With a background in teaching, studies in law and journalism, Robertson brought to his new career as a librarian qualities of intelligence, imagination, enthusiasm and tenacity, all of which would be needed to establish the first Legislative Library in the prairie provinces. Robertson soon discovered that some of the Library's collection had disappeared, and his indignation rings through his first Annual Report to the Legislature. Advertising in local newspapers, he called for the return of these books and published a set of rules for Library visitors. Reflecting the times, these rules governed circulation of books as well as establishing correct behaviour in the Library. Smoking, spitting on the floor and the presence of dogs in the Library were strictly forbidden.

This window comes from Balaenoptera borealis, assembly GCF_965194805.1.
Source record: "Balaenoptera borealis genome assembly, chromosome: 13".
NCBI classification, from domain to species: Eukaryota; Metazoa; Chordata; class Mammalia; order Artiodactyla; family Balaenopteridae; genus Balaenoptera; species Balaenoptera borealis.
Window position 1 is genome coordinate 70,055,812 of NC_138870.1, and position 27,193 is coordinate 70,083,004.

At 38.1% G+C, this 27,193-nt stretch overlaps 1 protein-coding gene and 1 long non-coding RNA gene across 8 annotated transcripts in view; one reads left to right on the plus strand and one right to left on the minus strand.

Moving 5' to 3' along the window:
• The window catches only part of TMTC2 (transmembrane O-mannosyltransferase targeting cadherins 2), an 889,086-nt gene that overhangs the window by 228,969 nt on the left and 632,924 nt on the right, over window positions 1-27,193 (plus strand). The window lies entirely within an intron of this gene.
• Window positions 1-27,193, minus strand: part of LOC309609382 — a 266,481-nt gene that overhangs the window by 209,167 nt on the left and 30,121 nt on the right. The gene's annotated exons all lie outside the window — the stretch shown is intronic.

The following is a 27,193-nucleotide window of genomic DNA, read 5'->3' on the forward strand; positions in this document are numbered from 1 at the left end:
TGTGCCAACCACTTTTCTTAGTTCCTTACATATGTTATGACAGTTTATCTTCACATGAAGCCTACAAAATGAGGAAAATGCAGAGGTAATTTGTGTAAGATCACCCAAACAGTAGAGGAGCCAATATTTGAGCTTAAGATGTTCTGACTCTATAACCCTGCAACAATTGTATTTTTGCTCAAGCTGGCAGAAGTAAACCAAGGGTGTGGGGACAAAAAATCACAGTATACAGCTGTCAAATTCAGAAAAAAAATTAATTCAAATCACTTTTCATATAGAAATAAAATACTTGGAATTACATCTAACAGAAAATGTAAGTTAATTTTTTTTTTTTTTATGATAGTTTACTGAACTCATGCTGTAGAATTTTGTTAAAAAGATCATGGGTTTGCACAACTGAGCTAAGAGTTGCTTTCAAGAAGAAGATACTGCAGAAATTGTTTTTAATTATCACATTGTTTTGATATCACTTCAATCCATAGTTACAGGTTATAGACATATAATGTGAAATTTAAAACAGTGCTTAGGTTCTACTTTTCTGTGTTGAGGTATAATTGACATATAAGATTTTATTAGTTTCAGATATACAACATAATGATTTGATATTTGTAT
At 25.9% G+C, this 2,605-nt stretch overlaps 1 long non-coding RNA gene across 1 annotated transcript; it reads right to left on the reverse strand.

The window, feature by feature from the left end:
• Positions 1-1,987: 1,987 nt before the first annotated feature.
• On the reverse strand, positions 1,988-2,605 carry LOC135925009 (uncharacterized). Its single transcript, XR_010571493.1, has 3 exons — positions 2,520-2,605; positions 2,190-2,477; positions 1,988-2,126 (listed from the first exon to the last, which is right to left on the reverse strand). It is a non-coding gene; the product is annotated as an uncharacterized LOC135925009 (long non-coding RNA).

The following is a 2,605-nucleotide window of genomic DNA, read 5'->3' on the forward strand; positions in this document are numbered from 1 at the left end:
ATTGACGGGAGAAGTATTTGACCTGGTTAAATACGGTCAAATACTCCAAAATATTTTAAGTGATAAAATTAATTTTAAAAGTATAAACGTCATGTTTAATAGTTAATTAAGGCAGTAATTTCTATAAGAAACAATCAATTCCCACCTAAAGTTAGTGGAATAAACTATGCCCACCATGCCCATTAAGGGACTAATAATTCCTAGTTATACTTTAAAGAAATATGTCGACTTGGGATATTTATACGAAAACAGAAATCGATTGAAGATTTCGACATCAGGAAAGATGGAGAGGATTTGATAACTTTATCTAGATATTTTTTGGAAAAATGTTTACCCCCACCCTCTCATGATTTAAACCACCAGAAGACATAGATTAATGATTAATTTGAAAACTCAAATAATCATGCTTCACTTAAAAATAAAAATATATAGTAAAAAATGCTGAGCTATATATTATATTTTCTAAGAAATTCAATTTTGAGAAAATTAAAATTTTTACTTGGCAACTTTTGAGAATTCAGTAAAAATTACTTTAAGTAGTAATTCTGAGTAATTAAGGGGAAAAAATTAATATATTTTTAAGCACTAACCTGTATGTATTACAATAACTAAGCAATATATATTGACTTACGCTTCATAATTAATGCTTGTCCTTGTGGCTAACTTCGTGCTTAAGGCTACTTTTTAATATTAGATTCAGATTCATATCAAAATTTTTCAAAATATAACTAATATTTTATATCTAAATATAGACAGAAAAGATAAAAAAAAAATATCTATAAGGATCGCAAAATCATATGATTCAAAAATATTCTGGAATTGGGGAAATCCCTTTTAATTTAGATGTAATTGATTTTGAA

Over the next 35 years, Robertson built up the Library's collections of books and government publications, established exchange agreements with other libraries and governments and promoted the Library's role as a collector of published and unpublished records of the province's history. He established the Provincial Archives as well as a map and museum collection and planned for the Library's new quarters in the Legislative Building. Sadly, Robertson died before the move took place in 1919.
1919-1936: The Healy years: